Hi Davin, thanks for the reply. I'll research on those books. Thanks

Since you are about to start your internship, let's use this as a good opportunity to start learning how to plan for your future.

Understand Your Cashflow

Firstly, we need to have a complete understanding on our cashflow. Through this process, we will understand our earning ability and spending habit. Here is a guide to help you: https://www.blog.pzl.sg/understanding-your-personal-cash-flow/

Learn how to Budget

Next, create a budget that is capable of helping you to plan for the future. The best way to do this is via automation and this is how I do mine: https://www.blog.pzl.sg/how-to-create-a-monthly-budget/

After you have read the second post (on how to create a monthly budget), you will realise that you only need two bank accounts. Accordingly, I will suggest for you to consolidate all your money into Standard Chartered JumpStart account.

This is because it gives a higher interest rate at 2% per annum for the first $20k balance.

For your expenditure account, you may just use another other bank account with little or no minimum balance.

Learning how to invest

Here are a list of recommended books that you can consider: https://www.cnbc.com/2019/12/02/full-list-warren-buffett-annual-sharehold-letters-book-recommendations.html

Lump Sum vs Dollar Cost Averaging

This post pretty much sums up the different scenario on how well dollar cost averaging fares in real life: https://www.blog.pzl.sg/dollar-cost-averaging-singapore-does-it-really-work/

On the whole, spend quality time on your own to start organising your finances and to take charge of it. Thereafter, read books to help you improve your knowledge. Moreover, consider speaking with a professional or a mentor who is capable to give you some guidance. Then work your way up. As always, everyone starts from somewhere!

Here is everything about me and what I do best.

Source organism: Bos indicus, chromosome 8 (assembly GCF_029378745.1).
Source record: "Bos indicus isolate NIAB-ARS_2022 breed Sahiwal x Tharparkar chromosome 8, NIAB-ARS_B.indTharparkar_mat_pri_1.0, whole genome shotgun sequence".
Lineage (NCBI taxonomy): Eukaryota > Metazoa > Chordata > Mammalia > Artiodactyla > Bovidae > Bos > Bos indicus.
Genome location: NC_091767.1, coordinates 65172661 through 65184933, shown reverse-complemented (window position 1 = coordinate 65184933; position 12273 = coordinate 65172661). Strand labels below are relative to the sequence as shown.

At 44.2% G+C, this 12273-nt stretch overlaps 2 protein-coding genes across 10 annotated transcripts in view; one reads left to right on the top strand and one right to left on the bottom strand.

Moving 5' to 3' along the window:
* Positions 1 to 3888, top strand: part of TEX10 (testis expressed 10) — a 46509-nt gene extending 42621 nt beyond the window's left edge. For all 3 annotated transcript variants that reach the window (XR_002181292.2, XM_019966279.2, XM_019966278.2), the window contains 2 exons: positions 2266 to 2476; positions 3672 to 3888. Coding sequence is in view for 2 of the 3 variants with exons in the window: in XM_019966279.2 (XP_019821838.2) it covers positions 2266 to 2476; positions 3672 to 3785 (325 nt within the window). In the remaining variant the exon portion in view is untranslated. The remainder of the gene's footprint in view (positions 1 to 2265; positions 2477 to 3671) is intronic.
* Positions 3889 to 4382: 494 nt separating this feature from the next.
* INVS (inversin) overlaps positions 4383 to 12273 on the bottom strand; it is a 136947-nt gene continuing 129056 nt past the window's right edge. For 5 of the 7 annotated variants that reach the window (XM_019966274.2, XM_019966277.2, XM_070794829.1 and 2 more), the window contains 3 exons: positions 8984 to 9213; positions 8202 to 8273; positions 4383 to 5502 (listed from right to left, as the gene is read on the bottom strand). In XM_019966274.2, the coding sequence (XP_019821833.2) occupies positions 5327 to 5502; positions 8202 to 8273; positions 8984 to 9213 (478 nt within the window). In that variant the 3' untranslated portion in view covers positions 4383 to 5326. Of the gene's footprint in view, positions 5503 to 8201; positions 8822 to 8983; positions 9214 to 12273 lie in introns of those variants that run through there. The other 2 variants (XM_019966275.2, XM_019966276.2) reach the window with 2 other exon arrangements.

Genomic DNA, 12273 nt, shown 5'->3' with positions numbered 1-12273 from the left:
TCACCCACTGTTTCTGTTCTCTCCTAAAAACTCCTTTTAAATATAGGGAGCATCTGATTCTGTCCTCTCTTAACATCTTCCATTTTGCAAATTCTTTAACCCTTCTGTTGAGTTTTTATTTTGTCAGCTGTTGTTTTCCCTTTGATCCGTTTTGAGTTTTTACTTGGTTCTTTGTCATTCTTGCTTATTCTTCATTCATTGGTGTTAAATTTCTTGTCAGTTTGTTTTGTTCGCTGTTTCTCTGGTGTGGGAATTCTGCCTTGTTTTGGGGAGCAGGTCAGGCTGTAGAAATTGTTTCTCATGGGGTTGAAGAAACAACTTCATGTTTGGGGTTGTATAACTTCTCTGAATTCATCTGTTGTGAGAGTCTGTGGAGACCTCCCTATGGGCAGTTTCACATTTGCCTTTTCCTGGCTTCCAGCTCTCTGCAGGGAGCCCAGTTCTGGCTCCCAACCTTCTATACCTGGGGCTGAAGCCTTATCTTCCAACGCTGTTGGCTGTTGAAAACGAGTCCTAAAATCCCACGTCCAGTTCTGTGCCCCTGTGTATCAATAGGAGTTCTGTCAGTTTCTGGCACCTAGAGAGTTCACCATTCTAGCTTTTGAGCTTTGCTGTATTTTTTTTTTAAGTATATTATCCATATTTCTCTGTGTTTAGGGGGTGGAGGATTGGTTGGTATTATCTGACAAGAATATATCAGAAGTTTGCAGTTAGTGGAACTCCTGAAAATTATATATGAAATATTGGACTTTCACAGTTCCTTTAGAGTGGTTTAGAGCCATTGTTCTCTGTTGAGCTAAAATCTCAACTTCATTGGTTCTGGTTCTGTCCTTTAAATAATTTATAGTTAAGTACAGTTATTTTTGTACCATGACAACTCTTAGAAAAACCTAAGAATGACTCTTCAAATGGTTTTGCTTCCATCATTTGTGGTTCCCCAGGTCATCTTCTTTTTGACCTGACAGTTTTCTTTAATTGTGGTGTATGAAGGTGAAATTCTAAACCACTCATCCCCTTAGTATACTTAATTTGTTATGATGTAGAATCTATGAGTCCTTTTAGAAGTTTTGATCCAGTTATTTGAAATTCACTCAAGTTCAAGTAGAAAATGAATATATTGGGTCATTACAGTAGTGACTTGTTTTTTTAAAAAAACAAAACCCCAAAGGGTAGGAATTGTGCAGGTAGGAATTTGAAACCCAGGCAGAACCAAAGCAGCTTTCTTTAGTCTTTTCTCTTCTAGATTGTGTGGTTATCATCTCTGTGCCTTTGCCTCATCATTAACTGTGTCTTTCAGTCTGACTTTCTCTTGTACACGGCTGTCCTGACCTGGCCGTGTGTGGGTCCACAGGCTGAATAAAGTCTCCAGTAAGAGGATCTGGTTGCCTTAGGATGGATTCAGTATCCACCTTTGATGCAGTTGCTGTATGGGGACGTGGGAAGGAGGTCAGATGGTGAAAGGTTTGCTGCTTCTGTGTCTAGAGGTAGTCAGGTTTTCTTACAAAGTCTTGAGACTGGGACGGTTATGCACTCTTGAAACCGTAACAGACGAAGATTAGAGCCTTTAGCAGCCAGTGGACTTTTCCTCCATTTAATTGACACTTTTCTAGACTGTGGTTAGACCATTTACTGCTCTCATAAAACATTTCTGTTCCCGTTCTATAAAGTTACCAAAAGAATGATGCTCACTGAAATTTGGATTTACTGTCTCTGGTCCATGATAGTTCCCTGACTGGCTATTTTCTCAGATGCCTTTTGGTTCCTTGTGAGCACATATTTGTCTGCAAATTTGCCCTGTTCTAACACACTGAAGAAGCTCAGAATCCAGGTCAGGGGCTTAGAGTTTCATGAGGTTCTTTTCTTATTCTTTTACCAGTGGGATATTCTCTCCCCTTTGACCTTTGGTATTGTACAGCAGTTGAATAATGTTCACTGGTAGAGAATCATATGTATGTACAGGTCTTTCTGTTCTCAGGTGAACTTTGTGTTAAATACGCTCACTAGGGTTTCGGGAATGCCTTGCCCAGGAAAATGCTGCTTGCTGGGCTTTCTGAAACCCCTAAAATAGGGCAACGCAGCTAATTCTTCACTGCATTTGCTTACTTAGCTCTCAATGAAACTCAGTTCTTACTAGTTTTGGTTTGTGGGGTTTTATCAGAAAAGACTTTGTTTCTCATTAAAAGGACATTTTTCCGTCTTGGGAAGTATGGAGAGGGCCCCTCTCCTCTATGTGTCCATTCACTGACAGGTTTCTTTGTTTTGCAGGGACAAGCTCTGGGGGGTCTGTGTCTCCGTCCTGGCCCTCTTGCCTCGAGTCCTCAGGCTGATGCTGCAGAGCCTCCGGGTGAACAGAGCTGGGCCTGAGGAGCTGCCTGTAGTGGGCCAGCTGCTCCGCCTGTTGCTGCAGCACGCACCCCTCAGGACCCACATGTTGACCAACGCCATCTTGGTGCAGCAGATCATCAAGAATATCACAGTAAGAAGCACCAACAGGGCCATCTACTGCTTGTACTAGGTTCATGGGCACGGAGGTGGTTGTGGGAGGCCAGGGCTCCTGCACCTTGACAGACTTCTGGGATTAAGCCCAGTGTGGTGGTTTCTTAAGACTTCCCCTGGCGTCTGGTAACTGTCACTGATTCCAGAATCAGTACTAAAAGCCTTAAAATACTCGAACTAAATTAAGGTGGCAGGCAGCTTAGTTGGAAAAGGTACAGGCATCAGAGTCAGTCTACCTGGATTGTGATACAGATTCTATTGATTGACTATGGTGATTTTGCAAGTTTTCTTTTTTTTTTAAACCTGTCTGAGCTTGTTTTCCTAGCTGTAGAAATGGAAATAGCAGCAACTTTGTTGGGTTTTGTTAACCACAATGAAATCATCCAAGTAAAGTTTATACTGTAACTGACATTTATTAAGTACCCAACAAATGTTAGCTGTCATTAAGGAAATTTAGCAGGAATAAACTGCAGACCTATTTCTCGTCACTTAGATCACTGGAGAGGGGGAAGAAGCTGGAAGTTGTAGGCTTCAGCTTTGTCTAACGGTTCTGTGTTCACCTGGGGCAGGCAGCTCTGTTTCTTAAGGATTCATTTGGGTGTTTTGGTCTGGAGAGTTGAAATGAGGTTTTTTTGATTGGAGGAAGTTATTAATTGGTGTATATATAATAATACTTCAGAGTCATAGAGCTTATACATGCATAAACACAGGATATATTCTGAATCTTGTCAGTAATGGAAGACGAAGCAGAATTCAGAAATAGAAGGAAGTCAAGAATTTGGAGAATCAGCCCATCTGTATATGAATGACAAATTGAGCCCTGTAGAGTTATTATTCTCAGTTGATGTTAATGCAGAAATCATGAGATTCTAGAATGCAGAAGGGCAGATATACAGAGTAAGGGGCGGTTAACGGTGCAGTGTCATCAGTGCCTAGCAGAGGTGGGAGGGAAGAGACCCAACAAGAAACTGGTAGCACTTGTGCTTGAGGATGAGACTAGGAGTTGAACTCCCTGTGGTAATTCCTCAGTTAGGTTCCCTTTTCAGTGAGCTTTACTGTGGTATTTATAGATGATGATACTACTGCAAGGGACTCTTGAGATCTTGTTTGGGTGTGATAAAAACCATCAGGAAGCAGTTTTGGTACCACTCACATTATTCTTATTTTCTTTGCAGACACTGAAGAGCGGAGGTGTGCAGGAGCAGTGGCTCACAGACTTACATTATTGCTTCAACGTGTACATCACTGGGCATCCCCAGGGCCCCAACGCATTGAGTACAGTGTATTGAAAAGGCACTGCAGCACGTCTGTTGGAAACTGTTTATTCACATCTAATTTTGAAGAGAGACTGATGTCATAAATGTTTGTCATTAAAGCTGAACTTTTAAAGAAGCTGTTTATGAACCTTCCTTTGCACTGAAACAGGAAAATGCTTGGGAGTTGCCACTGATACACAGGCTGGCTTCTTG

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HeYuan Chen
HeYuan Chen
Level 4. Prodigy
Answered 4w ago

Maybe you can consolidate ur saving to SC jumpstart ..

I would rec John C Bogle books..

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Hey Alcander, great that you are starting out early!

First it's important to have 3 to 6 months of emergency savings first. You can save up to 12 months too if you have a dependent. This emergency fund will tide you through in case of life's unexpected events. So don't rush to put your money into investments, build your fund first.

Secondly, I'm not sure the reason for the multiple bank accounts you have but from the list, I'd only keep Jumpstart and dbs. Jumpstart should be where you amass your savings up to 20k and dbs should be your expenditure account where you take a portion of your intern pay and put it there for expenses. Reason being dbs has the most ATMs available for easy withdrawal.

Thirdly, I know it may sound like it's very expensive but it's good to think about getting your basic insurances covered first like health and life insurance. You can consider term life insurance if money is an issue so you can get more coverage at a low cost. The premium is cheaper at your age compared to someone buying at age 30.